In the year and change since I started this blog, Eric T. has become a generous, challenging, and invaluable interlocutor. Thanks to him, some of the best stuff in this blog has existed underground, in the Comments sections. He has been kind enough to permit me to publish our latest conversation as a separate post. The real philosophical dialogue (distinct from the dramatized Platonic-style dialogue) is actually one of my favorite genres of scholarly literature, and when it is done with humility and good faith, I find it more productive than the co-authored monograph or the edited volume. The following, then, is a micro-contribution to that genre. I have edited out some of the salutations and my frequent apologies for being so late to reply, and I have also prefaced each entry with relevant themes. Other than that, what you see is what you get.
Briefly, we began with the topic of equivocation in contemporary political discourse in response to my short entry on Donald Trump’s post-Charlottesville comments. We then went on to discuss the relationship between the rhetoric of equivocation and philosophies of equivocity/univocity, referencing both Medieval theological and contemporary debates, citing a range of figures including Thomas Aquinas, Duns Scotus, Henri Bergson, Gilles Deleuze, and Alain Badiou. We also talked about equivocal philosophy and the naturalization of nature–there citing the work of Arianne Conty, Felix Guattari, and Bruno Latour. The thread ended up with a discussion of aesthetic causality, in which we staked out positions on the relationship between withdrawal and endurance in Harmanian objects. As you’ll see, I largely came around to Eric T.’s POV on the deep distinction between withdrawal and endurance.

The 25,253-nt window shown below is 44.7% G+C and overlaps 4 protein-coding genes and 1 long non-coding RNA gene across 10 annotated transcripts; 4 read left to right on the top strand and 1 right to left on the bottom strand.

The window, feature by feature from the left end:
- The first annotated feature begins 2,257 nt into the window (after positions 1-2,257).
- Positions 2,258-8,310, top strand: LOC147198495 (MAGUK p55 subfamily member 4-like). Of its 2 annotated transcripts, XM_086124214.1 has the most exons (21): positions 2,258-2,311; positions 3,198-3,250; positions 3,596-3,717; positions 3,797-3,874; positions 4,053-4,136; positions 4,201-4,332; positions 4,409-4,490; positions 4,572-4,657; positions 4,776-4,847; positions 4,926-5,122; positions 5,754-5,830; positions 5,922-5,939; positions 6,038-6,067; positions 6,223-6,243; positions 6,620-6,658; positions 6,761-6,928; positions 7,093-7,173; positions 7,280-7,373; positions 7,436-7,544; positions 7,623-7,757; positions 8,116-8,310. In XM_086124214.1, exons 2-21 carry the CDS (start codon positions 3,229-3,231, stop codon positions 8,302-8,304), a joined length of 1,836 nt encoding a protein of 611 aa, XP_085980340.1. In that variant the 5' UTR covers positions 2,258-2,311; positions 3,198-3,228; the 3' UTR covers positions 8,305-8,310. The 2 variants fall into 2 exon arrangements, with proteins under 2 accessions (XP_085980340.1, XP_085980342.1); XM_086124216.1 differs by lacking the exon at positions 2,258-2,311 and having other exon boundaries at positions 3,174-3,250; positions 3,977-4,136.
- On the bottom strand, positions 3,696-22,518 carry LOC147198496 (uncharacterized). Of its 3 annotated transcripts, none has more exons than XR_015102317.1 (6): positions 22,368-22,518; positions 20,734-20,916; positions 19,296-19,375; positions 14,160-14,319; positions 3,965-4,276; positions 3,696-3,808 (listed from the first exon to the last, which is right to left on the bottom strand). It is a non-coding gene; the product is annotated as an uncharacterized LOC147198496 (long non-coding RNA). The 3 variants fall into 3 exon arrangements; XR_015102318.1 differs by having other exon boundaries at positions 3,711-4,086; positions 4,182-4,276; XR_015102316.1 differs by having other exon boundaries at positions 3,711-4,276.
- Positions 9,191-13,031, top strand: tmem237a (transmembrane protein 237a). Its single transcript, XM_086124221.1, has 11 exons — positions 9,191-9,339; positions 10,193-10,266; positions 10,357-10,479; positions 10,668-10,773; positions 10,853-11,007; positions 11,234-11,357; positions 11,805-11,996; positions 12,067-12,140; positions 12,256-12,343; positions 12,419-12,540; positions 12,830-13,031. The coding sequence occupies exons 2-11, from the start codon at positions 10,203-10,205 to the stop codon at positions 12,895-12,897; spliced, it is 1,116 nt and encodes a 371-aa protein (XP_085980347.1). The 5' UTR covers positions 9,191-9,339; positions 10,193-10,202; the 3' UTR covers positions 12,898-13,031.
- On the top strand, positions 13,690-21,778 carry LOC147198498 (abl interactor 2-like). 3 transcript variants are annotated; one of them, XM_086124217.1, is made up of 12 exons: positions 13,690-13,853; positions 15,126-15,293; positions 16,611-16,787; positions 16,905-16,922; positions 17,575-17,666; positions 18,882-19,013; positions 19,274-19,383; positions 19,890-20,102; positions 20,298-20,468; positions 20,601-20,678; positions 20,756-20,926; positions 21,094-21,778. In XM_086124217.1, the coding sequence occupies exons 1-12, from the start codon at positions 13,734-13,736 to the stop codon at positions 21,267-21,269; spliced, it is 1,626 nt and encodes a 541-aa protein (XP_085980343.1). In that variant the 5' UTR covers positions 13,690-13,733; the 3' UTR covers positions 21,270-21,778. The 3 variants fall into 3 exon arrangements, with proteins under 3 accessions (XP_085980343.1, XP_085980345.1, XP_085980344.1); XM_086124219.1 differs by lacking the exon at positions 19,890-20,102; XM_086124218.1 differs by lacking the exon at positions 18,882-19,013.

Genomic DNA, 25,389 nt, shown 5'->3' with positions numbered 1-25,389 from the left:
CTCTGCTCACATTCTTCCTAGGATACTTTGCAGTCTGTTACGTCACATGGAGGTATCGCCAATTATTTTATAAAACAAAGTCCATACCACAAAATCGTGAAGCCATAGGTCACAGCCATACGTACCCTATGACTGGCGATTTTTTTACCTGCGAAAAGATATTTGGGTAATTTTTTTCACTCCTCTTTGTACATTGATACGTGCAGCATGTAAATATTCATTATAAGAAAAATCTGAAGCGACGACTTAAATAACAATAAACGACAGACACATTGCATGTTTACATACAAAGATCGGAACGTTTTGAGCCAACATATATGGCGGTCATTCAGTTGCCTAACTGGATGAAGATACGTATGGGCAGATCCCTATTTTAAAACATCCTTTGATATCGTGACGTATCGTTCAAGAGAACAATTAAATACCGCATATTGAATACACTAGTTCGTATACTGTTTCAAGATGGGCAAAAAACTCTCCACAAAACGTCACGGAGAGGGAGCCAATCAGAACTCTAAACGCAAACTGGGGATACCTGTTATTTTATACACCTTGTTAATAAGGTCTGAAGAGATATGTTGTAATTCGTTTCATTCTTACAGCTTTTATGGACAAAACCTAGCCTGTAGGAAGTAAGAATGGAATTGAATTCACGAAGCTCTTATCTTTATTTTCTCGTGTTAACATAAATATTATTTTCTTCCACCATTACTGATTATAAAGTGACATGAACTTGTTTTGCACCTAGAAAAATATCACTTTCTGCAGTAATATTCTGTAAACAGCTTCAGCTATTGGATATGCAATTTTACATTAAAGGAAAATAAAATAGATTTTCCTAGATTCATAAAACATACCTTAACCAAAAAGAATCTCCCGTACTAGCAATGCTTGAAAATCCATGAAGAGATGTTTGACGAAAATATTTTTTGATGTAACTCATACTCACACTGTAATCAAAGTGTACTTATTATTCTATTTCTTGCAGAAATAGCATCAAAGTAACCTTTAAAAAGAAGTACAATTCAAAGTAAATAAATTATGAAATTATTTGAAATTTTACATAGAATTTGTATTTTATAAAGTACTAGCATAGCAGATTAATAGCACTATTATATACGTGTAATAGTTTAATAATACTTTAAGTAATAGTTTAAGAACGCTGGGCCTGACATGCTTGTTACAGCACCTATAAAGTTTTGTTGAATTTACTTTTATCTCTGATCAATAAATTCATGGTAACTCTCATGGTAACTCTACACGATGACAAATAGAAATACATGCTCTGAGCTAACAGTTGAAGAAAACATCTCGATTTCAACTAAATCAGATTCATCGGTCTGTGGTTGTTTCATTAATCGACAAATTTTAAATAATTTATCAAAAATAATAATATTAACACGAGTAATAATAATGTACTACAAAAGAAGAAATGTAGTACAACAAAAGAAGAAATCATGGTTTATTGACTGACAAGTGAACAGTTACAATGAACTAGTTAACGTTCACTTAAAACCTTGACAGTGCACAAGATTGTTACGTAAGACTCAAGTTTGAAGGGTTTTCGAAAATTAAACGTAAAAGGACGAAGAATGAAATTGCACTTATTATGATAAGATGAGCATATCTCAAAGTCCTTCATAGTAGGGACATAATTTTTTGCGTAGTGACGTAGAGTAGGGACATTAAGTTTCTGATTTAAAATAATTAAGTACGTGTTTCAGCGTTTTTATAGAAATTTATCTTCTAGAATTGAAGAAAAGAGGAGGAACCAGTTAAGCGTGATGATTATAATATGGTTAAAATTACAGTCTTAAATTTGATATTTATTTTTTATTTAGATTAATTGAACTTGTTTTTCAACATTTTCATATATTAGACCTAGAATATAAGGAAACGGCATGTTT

If nothing else, this dialogue serves as an excellent primer for the thinkers and philosophies mentioned above. But if you already have positions staked out on these things, some of the arguments in this thread might persuade you to think otherwise, as they have for me. Please read on!